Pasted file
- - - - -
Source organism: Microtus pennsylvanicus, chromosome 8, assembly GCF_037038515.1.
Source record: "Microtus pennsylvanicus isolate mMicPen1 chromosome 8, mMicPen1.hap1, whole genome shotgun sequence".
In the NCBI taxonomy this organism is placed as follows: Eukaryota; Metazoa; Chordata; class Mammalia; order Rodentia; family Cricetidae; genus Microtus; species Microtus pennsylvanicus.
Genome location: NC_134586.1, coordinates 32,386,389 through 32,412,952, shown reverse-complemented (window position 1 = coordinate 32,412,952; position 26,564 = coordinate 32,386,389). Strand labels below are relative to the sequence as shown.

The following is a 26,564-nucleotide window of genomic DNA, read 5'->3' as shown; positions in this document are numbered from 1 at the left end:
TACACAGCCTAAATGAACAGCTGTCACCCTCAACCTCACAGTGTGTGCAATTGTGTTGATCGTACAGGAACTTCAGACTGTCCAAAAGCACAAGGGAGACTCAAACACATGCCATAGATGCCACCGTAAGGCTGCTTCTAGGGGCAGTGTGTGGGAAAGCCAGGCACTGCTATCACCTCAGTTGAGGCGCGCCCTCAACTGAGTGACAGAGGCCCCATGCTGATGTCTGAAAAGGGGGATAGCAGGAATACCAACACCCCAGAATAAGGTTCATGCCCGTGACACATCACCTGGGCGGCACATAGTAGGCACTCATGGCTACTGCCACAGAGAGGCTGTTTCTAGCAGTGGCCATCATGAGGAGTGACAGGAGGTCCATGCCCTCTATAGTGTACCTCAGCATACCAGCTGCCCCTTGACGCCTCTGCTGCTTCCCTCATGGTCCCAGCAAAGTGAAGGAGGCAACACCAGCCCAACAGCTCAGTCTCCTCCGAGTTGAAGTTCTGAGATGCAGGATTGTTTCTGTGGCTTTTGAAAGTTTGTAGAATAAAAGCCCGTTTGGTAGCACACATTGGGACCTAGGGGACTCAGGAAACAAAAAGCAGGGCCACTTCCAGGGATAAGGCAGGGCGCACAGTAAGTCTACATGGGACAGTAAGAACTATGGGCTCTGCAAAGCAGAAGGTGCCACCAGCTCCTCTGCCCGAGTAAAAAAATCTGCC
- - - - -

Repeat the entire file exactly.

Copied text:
Source organism: Microtus pennsylvanicus, chromosome 8, assembly GCF_037038515.1.
Source record: "Microtus pennsylvanicus isolate mMicPen1 chromosome 8, mMicPen1.hap1, whole genome shotgun sequence".
In the NCBI taxonomy this organism is placed as follows: Eukaryota; Metazoa; Chordata; class Mammalia; order Rodentia; family Cricetidae; genus Microtus; species Microtus pennsylvanicus.
Genome location: NC_134586.1, coordinates 32,386,389 through 32,412,952, shown reverse-complemented (window position 1 = coordinate 32,412,952; position 26,564 = coordinate 32,386,389). Strand labels below are relative to the sequence as shown.

The following is a 26,564-nucleotide window of genomic DNA, read 5'->3' as shown; positions in this document are numbered from 1 at the left end:
TACACAGCCTAAATGAACAGCTGTCACCCTCAACCTCACAGTGTGTGCAATTGTGTTGATCGTACAGGAACTTCAGACTGTCCAAAAGCACAAGGGAGACTCAAACACATGCCATAGATGCCACCGTAAGGCTGCTTCTAGGGGCAGTGTGTGGGAAAGCCAGGCACTGCTATCACCTCAGTTGAGGCGCGCCCTCAACTGAGTGACAGAGGCCCCATGCTGATGTCTGAAAAGGGGGATAGCAGGAATACCAACACCCCAGAATAAGGTTCATGCCCGTGACACATCACCTGGGCGGCACATAGTAGGCACTCATGGCTACTGCCACAGAGAGGCTGTTTCTAGCAGTGGCCATCATGAGGAGTGACAGGAGGTCCATGCCCTCTATAGTGTACCTCAGCATACCAGCTGCCCCTTGACGCCTCTGCTGCTTCCCTCATGGTCCCAGCAAAGTGAAGGAGGCAACACCAGCCCAACAGCTCAGTCTCCTCCGAGTTGAAGTTCTGAGATGCAGGATTGTTTCTGTGGCTTTTGAAAGTTTGTAGAATAAAAGCCCGTTTGGTAGCACACATTGGGACCTAGGGGACTCAGGAAACAAAAAGCAGGGCCACTTCCAGGGATAAGGCAGGGCGCACAGTAAGTCTACATGGGACAGTAAGAACTATGGGCTCTGCAAAGCAGAAGGTGCCACCAGCTCCTCTGCCCGAGTAAAAAAATCTGCC